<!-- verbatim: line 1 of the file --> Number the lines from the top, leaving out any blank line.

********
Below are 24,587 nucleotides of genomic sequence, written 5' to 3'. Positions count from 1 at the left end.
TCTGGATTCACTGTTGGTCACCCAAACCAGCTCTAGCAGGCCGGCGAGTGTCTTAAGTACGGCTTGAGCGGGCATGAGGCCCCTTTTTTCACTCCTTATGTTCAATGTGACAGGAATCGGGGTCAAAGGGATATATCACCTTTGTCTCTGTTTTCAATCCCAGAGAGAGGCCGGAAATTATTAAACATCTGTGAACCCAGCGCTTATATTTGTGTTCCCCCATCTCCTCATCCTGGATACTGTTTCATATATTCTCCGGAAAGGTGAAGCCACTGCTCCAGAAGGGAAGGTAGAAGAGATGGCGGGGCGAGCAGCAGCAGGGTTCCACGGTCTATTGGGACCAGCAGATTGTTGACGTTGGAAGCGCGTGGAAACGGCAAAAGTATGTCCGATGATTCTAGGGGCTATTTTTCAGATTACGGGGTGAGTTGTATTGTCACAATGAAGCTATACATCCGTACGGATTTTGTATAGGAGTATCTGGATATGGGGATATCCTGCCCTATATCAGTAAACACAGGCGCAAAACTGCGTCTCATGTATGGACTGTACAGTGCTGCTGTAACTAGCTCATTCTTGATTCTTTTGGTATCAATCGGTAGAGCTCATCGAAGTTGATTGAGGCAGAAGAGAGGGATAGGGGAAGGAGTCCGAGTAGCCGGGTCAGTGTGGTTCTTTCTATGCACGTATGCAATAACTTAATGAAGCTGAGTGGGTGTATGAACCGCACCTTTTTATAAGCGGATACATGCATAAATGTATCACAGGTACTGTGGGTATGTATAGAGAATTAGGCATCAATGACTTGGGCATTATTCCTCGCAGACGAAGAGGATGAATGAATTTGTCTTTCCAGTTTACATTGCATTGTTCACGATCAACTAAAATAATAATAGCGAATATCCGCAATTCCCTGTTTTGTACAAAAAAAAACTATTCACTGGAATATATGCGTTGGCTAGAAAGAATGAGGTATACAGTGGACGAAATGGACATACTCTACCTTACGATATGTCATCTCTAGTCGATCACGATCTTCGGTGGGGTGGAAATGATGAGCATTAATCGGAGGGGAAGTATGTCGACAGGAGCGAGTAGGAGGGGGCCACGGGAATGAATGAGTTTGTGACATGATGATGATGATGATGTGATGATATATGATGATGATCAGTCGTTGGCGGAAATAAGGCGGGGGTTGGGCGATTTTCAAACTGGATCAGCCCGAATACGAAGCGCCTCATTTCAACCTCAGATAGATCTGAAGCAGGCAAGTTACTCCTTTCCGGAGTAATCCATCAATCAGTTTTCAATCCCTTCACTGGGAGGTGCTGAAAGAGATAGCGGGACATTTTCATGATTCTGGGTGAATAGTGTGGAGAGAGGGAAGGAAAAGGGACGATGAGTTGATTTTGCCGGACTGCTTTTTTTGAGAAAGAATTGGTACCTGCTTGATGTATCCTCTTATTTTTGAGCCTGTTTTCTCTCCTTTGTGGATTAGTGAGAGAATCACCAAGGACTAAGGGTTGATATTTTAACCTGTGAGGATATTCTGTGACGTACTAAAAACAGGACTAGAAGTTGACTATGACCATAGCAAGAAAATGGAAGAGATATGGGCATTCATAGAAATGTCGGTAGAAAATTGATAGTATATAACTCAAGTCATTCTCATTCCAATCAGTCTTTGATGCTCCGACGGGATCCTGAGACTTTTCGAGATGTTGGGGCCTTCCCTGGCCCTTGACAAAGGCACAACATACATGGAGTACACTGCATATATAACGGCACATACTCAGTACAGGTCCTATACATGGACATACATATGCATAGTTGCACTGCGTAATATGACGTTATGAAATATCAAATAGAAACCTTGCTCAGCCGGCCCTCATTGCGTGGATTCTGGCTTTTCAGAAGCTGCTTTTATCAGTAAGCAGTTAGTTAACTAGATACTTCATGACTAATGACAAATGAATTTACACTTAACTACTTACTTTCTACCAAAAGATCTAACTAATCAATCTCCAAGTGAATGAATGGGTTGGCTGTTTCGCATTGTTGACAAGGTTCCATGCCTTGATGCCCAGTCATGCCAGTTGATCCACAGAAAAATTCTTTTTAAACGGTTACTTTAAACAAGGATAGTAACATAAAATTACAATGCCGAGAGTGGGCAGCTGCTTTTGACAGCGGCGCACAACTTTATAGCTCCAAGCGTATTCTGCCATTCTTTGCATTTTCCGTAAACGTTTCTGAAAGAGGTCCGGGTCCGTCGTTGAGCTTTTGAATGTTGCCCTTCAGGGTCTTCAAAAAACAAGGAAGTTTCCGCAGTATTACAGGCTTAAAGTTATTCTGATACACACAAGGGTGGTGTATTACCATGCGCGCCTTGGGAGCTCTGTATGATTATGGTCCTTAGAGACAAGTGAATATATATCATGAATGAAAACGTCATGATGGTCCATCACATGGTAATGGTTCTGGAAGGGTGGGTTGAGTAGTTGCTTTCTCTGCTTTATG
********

Below are 24,587 nucleotides of genomic sequence, written 5' to 3'. Positions count from 1 at the left end.